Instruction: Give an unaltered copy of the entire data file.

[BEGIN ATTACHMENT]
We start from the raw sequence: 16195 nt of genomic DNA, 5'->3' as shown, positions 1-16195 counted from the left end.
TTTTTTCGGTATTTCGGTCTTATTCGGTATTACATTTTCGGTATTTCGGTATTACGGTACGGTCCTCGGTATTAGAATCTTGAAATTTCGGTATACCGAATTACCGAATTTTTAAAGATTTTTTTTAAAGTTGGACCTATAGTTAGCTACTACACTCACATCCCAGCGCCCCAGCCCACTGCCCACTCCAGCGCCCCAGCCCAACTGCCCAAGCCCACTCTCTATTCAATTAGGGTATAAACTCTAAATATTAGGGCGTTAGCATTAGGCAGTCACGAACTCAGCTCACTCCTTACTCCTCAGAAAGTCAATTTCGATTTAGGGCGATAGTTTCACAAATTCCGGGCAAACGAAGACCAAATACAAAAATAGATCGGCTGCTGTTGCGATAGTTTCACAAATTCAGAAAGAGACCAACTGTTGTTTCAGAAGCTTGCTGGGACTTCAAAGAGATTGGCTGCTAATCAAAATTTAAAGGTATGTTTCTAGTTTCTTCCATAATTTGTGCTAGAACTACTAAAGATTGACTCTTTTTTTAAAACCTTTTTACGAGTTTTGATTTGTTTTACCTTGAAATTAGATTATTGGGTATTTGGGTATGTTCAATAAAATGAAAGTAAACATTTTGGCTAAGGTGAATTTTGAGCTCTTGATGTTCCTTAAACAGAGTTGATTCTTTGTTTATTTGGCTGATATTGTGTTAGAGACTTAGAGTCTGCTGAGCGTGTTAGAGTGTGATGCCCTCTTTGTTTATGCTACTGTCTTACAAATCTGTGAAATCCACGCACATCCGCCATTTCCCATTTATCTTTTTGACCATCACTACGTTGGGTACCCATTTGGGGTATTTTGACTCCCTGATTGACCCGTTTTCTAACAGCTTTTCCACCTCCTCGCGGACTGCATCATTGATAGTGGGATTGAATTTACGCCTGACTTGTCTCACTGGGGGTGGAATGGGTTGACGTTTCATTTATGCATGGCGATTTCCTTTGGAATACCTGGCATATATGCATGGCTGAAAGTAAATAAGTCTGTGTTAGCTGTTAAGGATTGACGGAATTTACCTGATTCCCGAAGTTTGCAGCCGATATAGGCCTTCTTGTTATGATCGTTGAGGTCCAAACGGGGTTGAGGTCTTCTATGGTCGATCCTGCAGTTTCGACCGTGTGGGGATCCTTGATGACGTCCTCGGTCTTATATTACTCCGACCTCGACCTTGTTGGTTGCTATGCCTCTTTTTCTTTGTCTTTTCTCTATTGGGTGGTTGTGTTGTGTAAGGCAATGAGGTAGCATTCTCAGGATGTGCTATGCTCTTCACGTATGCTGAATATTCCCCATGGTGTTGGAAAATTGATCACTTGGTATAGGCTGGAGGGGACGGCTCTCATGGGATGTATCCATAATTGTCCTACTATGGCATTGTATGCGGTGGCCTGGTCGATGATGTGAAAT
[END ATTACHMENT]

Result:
We start from the raw sequence: 16195 nt of genomic DNA, 5'->3' as shown, positions 1-16195 counted from the left end.
TTTTTTCGGTATTTCGGTCTTATTCGGTATTACATTTTCGGTATTTCGGTATTACGGTACGGTCCTCGGTATTAGAATCTTGAAATTTCGGTATACCGAATTACCGAATTTTTAAAGATTTTTTTTAAAGTTGGACCTATAGTTAGCTACTACACTCACATCCCAGCGCCCCAGCCCACTGCCCACTCCAGCGCCCCAGCCCAACTGCCCAAGCCCACTCTCTATTCAATTAGGGTATAAACTCTAAATATTAGGGCGTTAGCATTAGGCAGTCACGAACTCAGCTCACTCCTTACTCCTCAGAAAGTCAATTTCGATTTAGGGCGATAGTTTCACAAATTCCGGGCAAACGAAGACCAAATACAAAAATAGATCGGCTGCTGTTGCGATAGTTTCACAAATTCAGAAAGAGACCAACTGTTGTTTCAGAAGCTTGCTGGGACTTCAAAGAGATTGGCTGCTAATCAAAATTTAAAGGTATGTTTCTAGTTTCTTCCATAATTTGTGCTAGAACTACTAAAGATTGACTCTTTTTTTAAAACCTTTTTACGAGTTTTGATTTGTTTTACCTTGAAATTAGATTATTGGGTATTTGGGTATGTTCAATAAAATGAAAGTAAACATTTTGGCTAAGGTGAATTTTGAGCTCTTGATGTTCCTTAAACAGAGTTGATTCTTTGTTTATTTGGCTGATATTGTGTTAGAGACTTAGAGTCTGCTGAGCGTGTTAGAGTGTGATGCCCTCTTTGTTTATGCTACTGTCTTACAAATCTGTGAAATCCACGCACATCCGCCATTTCCCATTTATCTTTTTGACCATCACTACGTTGGGTACCCATTTGGGGTATTTTGACTCCCTGATTGACCCGTTTTCTAACAGCTTTTCCACCTCCTCGCGGACTGCATCATTGATAGTGGGATTGAATTTACGCCTGACTTGTCTCACTGGGGGTGGAATGGGTTGACGTTTCATTTATGCATGGCGATTTCCTTTGGAATACCTGGCATATATGCATGGCTGAAAGTAAATAAGTCTGTGTTAGCTGTTAAGGATTGACGGAATTTACCTGATTCCCGAAGTTTGCAGCCGATATAGGCCTTCTTGTTATGATCGTTGAGGTCCAAACGGGGTTGAGGTCTTCTATGGTCGATCCTGCAGTTTCGACCGTGTGGGGATCCTTGATGACGTCCTCGGTCTTATATTACTCCGACCTCGACCTTGTTGGTTGCTATGCCTCTTTTTCTTTGTCTTTTCTCTATTGGGTGGTTGTGTTGTGTAAGGCAATGAGGTAGCATTCTCAGGATGTGCTATGCTCTTCACGTATGCTGAATATTCCCCATGGTGTTGGAAAATTGATCACTTGGTATAGGCTGGAGGGGACGGCTCTCATGGGATGTATCCATAATTGTCCTACTATGGCATTGTATGCGGTGGCCTGGTCGATGATGTGAAAT